Uncover potential new investments and learn about financial markets on the Chit Chat Money podcast. Our flagship show releases two episodes a week covering individual stocks, one with a guest and one without. We periodically publish seasons of a History of Financial Markets, which you can listen to here. The show notes for each episode are published on this website, which you can find below.

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Are Subscription Businesses at Risk in a High Inflation Environment?

People are worried about inflation. You can go on CNBC, Bloomberg, or the WSJ and every day there are articles with headlines like this one: “As long-term Treasury yields rise, investor Peter Boockvar warns inflation would spark the ‘market’s worst nightmare’“ The headline is clickbait (and just a tad bit of fear-mongering), but it is telling the truth: investors are worried about inflation. Sure, some have been worried and wrong about it since 2009, but this time it might be

Thursday Deep Dive: Fiverr

Watch on YouTube Listen on Spotify *Follow Ian here. This week for our Deep Dive, Ian, Ryan, and I discussed Fiverr. The company is based in Israel and is an online marketplace that connects freelancers to potential clients. It is called Fiverr (pronounced “Five-er”) because the original idea was to get a service for as little as five dollars. Using Fiverr, independent developers, designers, and other remote workers post their qualifications and what jobs they are looking for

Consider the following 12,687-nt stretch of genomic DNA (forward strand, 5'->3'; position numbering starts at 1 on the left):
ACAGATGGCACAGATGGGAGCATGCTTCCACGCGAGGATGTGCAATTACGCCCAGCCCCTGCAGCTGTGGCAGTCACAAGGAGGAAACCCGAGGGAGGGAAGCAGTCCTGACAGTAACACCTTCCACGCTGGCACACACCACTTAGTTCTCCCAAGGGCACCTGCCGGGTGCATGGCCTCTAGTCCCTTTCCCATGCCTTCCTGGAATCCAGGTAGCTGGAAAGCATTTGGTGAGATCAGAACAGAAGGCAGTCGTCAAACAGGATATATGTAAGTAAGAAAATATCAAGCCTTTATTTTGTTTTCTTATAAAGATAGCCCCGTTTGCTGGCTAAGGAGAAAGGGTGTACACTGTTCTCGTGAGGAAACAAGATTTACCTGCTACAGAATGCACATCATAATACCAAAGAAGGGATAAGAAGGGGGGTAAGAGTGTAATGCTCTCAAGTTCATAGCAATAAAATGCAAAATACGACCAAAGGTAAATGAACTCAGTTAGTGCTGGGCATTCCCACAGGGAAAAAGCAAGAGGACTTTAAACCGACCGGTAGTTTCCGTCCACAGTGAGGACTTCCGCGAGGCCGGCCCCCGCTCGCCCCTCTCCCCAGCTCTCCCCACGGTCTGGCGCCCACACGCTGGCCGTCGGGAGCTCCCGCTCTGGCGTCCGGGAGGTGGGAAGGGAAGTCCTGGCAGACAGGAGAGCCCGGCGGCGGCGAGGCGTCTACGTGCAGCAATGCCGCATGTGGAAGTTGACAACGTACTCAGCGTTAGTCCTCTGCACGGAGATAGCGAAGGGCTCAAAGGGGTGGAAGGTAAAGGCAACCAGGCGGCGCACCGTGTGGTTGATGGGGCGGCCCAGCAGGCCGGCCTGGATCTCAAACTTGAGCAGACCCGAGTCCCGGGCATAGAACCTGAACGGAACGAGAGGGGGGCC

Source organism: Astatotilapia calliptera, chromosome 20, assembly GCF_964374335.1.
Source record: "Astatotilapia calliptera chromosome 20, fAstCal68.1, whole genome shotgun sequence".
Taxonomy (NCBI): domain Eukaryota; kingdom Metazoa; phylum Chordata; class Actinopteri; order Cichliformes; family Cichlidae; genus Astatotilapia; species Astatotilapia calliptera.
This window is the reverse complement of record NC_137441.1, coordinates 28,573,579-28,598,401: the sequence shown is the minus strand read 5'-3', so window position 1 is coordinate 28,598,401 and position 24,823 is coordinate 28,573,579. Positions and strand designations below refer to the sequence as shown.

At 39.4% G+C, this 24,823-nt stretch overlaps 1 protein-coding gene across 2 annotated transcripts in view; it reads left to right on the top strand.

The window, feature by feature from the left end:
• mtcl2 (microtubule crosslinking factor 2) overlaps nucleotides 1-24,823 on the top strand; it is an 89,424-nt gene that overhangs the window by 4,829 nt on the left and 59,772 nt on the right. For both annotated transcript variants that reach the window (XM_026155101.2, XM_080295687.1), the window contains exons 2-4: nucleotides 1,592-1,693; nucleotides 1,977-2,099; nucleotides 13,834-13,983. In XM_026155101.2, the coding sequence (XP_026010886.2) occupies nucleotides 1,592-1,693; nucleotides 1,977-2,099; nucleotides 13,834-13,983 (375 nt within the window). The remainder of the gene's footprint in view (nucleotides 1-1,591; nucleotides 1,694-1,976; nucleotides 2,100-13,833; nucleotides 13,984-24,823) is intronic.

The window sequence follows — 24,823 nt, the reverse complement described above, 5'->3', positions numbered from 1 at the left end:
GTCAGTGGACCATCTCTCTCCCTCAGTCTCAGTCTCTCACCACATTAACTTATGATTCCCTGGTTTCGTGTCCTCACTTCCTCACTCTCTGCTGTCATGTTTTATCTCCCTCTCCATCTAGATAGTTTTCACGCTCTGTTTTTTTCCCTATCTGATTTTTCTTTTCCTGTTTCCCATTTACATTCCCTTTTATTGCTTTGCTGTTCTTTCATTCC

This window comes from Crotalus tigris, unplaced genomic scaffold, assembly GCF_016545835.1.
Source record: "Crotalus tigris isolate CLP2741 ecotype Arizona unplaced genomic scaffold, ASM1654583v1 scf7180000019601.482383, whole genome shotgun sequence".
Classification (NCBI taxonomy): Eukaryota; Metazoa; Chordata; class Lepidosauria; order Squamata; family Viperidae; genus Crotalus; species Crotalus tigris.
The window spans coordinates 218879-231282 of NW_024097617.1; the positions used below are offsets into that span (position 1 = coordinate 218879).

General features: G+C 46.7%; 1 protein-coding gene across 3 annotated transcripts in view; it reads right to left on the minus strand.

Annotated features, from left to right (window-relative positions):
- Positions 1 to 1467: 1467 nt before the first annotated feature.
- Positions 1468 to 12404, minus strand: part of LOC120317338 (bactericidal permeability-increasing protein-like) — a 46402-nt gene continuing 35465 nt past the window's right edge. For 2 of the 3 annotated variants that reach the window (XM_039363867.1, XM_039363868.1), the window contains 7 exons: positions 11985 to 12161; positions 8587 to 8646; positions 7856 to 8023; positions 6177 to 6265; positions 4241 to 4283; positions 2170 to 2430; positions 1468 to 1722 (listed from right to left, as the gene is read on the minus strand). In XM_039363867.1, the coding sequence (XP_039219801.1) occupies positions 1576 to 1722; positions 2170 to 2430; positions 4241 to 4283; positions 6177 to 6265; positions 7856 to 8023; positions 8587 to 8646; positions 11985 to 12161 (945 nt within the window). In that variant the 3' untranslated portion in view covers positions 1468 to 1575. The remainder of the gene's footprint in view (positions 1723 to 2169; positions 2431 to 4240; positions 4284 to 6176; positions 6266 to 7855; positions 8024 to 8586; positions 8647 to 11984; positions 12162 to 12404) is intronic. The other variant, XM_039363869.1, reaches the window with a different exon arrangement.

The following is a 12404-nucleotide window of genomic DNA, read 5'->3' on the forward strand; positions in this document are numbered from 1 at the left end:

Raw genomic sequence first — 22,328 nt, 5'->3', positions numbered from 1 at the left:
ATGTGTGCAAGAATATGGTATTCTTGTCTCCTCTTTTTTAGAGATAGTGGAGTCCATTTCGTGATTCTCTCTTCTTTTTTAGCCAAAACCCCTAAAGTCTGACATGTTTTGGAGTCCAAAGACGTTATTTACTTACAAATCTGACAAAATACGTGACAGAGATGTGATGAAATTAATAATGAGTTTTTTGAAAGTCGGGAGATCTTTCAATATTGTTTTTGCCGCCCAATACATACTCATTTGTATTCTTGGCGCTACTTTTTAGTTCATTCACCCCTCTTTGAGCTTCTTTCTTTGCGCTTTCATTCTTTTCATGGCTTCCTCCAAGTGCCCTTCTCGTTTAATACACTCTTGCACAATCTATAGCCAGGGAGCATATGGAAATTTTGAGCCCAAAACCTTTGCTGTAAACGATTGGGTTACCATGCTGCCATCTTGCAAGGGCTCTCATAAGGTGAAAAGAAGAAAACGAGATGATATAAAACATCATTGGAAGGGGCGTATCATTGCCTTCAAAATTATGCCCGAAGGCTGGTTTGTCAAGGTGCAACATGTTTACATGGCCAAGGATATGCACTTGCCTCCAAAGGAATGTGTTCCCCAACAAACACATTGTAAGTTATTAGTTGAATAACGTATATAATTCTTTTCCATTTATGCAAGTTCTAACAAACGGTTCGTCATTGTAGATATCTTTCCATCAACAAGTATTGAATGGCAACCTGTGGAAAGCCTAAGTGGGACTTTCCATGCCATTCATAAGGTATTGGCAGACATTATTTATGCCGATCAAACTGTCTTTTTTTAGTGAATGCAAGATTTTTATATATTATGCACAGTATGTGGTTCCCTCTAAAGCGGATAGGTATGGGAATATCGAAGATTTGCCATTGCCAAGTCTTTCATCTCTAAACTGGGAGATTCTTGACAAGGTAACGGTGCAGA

Episode 88: Talking Software with Kermit Capital

In episode 88 of Chit Chat Money, we talked with Kermit Capital, a data analyst and investor we know from Twitter. Kermit has worked at numerous large companies and brought some fantastic insights into the software industry. After talking about his overall investment strategy, the three of us discussed Alteryx and Slack at length. I learned a ton from this chat and think you will too. YouTube Link (Interview is audio-only) Spotify Link Screenshot Summary Brett’s news story: W

Thursday Deep Dive: Unity